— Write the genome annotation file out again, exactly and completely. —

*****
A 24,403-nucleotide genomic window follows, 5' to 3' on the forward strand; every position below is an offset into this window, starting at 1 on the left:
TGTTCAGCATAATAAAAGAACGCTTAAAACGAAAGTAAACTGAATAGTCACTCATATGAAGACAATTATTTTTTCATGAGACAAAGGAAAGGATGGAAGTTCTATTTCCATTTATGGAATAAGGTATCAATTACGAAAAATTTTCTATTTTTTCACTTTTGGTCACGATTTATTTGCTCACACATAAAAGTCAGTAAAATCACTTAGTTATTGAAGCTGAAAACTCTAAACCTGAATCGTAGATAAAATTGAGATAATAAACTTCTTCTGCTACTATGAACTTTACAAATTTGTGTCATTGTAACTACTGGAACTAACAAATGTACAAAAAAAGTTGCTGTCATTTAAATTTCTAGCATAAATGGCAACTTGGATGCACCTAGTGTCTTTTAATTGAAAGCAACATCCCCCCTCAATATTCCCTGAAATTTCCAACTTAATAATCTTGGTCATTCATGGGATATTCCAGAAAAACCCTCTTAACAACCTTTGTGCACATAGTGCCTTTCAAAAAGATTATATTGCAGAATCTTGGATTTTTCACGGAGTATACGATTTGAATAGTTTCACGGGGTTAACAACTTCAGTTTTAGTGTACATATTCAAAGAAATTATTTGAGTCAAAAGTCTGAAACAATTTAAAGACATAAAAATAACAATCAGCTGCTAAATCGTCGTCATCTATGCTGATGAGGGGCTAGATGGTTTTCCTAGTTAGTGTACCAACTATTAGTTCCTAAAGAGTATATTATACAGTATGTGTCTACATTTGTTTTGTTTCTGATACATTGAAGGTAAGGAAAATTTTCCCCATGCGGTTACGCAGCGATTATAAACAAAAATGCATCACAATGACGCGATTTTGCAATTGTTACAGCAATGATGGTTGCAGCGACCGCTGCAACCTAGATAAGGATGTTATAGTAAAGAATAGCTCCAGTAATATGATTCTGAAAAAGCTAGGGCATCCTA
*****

A 24,403-nucleotide genomic window follows, 5' to 3' on the forward strand; every position below is an offset into this window, starting at 1 on the left:
TGTTCAGCATAATAAAAGAACGCTTAAAACGAAAGTAAACTGAATAGTCACTCATATGAAGACAATTATTTTTTCATGAGACAAAGGAAAGGATGGAAGTTCTATTTCCATTTATGGAATAAGGTATCAATTACGAAAAATTTTCTATTTTTTCACTTTTGGTCACGATTTATTTGCTCACACATAAAAGTCAGTAAAATCACTTAGTTATTGAAGCTGAAAACTCTAAACCTGAATCGTAGATAAAATTGAGATAATAAACTTCTTCTGCTACTATGAACTTTACAAATTTGTGTCATTGTAACTACTGGAACTAACAAATGTACAAAAAAAGTTGCTGTCATTTAAATTTCTAGCATAAATGGCAACTTGGATGCACCTAGTGTCTTTTAATTGAAAGCAACATCCCCCCTCAATATTCCCTGAAATTTCCAACTTAATAATCTTGGTCATTCATGGGATATTCCAGAAAAACCCTCTTAACAACCTTTGTGCACATAGTGCCTTTCAAAAAGATTATATTGCAGAATCTTGGATTTTTCACGGAGTATACGATTTGAATAGTTTCACGGGGTTAACAACTTCAGTTTTAGTGTACATATTCAAAGAAATTATTTGAGTCAAAAGTCTGAAACAATTTAAAGACATAAAAATAACAATCAGCTGCTAAATCGTCGTCATCTATGCTGATGAGGGGCTAGATGGTTTTCCTAGTTAGTGTACCAACTATTAGTTCCTAAAGAGTATATTATACAGTATGTGTCTACATTTGTTTTGTTTCTGATACATTGAAGGTAAGGAAAATTTTCCCCATGCGGTTACGCAGCGATTATAAACAAAAATGCATCACAATGACGCGATTTTGCAATTGTTACAGCAATGATGGTTGCAGCGACCGCTGCAACCTAGATAAGGATGTTATAGTAAAGAATAGCTCCAGTAATATGATTCTGAAAAAGCTAGGGCATCCTA